Saturday mornings are about sipping extra-hot lattes, the occasional trip to the gym, and chewing the fat with the husband. But more than anything, Saturday mornings are about reading the Guardian Weekend magazine.
I love the Guardian Weekend magazine. I love the fashion pages; I love the weekly photograph competition; I love Sali Hughes’s beauty advice; I love the Let’s Move To… section; I used to LOVE Jon Ronson’s column (before he was succeeded by the dour Tim Dowling); I’m less interested in the gardening pages but you can’t have it all. I never miss a copy.
This Saturday morning, I went to buy my Guardian as usual from the Co-Op and they didn’t have any! While I was in there, a woman came in and said she’d been to two shops in the area and no-one had the Guardian.
What was this? A national shortage of the Guardian? I decided not to panic at this point. We were going into town that afternoon and I figured I’d be able to secure a copy from there.
We parked up and on a whim decided to go to Everyman (‘posh’ cinema where you can recline on sofas, neck bottles of wine and tuck into the stingiest box of over-priced popcorn you’ll ever see). We watched Blue Ruin (gruesome, pointless plot, the husband loved it).
‘I must get the Guardian on the way home,’ I said to the husband, as we headed for a bite to eat (Nandos, natch).
I’d read somewhere that there was an interview with Diane Kruger in this week’s Guardian. I’m a bit obsessed with Diane Kruger. She’s just very, very cool and also dates Joshua Jackson, my favourite ever Dawson Creek character (who I once met at a film premiere when I had a cool job but then acted very, very uncool in asking for a photo with him. Sigh.).
Pulling up at home at 10pm, I suddenly realised I’d forgotten to track down a copy of the Guardian.
It was late and I was worried that the already depleted national supplies might make the mission almost impossible. But it made me even more determined.
‘I’m going to look for a Guardian,’ I said to the husband, grabbing the car keys off him and jumping in the car seat.
The husband simply shook his head in a ‘my-wife-is-deranged’ manner.
I drove to Tesco petrol station. No Guardian. Another Co-Op. No Guardian. Sainsburys Local. No Guardian but wait… What was that behind the counter? A great big bundle of the buggers. Bingo!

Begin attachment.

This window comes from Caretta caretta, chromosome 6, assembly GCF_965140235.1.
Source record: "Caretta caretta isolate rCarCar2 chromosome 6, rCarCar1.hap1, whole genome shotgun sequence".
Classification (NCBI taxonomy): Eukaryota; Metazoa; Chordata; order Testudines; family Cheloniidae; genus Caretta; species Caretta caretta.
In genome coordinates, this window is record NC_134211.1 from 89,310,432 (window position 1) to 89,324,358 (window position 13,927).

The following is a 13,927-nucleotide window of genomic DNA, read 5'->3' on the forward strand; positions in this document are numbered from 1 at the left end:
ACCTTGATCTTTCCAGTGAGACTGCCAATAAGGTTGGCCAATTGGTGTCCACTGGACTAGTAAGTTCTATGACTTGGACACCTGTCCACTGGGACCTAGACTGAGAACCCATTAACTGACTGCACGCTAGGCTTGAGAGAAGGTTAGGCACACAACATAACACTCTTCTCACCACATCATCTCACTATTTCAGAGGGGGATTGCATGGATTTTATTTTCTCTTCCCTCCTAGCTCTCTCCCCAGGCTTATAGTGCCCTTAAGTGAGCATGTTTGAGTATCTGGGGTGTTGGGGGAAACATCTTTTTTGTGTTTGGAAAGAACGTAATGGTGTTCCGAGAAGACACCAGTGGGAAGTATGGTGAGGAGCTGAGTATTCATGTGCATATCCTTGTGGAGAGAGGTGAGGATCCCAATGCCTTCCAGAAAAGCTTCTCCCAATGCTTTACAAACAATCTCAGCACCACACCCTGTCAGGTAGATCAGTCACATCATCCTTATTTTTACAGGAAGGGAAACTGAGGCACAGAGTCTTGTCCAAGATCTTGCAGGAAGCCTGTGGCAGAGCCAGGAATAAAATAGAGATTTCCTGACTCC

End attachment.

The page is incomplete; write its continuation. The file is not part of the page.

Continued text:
‘Please can I have one of those Guardians?’ I said to the shop assistant, pointing to them.
The officious shop guy shook his head.
‘I’m afraid it’s too late,’ he said. ‘They’ve been counted and tied up to be sent back.’
‘Is there no chance you could just sell me one?’ I said. ‘I’ll even pay double!
He shook his head in a way that said, ‘it’s-completely-out-of-my-hands-I-don’t-make-the-rules’.
I decided to go for a new tack.
‘Forget the paper itself,’ I said. ‘I just want the magazine bit.’
‘I’m not allowed to,’ said officious shop guy. ‘If there’s one missing, they will phone up tomorrow and want to know where it is.’
‘You’re not seriously telling me that the Guardian are going to call you up tomorrow, on a Bank Holiday Sunday, demanding to know where one of their missing magazines is,’ I cried, a bit hysterically.
‘The magazine bits go missing ALL THE TIME. In London, they just leave leftover papers dumped outside shops!’
Behind me in the queue, was a gaunt Scottish man, eyeing me with disdain.
‘Listen love, why didn’t you just buy one earlier?’ gaunt Scottish man said peevishly.
‘I tried! But due to unforeseen circumstances I was unable to acquire one,’ I said through gritted teeth.
He bared his teeth in an ugly smile.
‘Good luck with your newspaper,’ he sneered, scooping up his four-pack as he exited.
Officious sales guy and I had reach deadlock. We eyed each other determinedly, the huge pile of Guardians sat on the counter between us.
But I had come this far. I wasn’t going to give up.
Officious agreed to go in to the office and phone the nearby Sainsburys Local to say if they had any Guardians left and, if so, whether they had already bundled them up to be sent back – like he had.
As he begrudgingly trudged into the back room, I did something bad. In the full glare of the CCTV camera, I grabbed hold of one of the magazines sticking out of the bundle. I tugged and tugged and it came free!
Heart racing, I snatched the magazine and fled the shop, leapt into my car and bombed off at speed, half-expecting officious shop guy to give chase.
As I put some distance between us and my heart began to regain its normal rhythm, I checked my rear view mirror for flashing blue lights. The cops weren’t onto me – yet. I felt an overwhelming sense of victory.
‘This is how Winona Ryder felt,’ I thought. ‘She steals purely for the buzz’.
Back at home, I clambered into bed, turned on the light, and picked up my stolen Guardian Weekend magazine with a contented sigh.
And then I saw the front cover: ‘Diane Keaton: I Slept With A Peg On My Nose’.
Not Kruger, after all.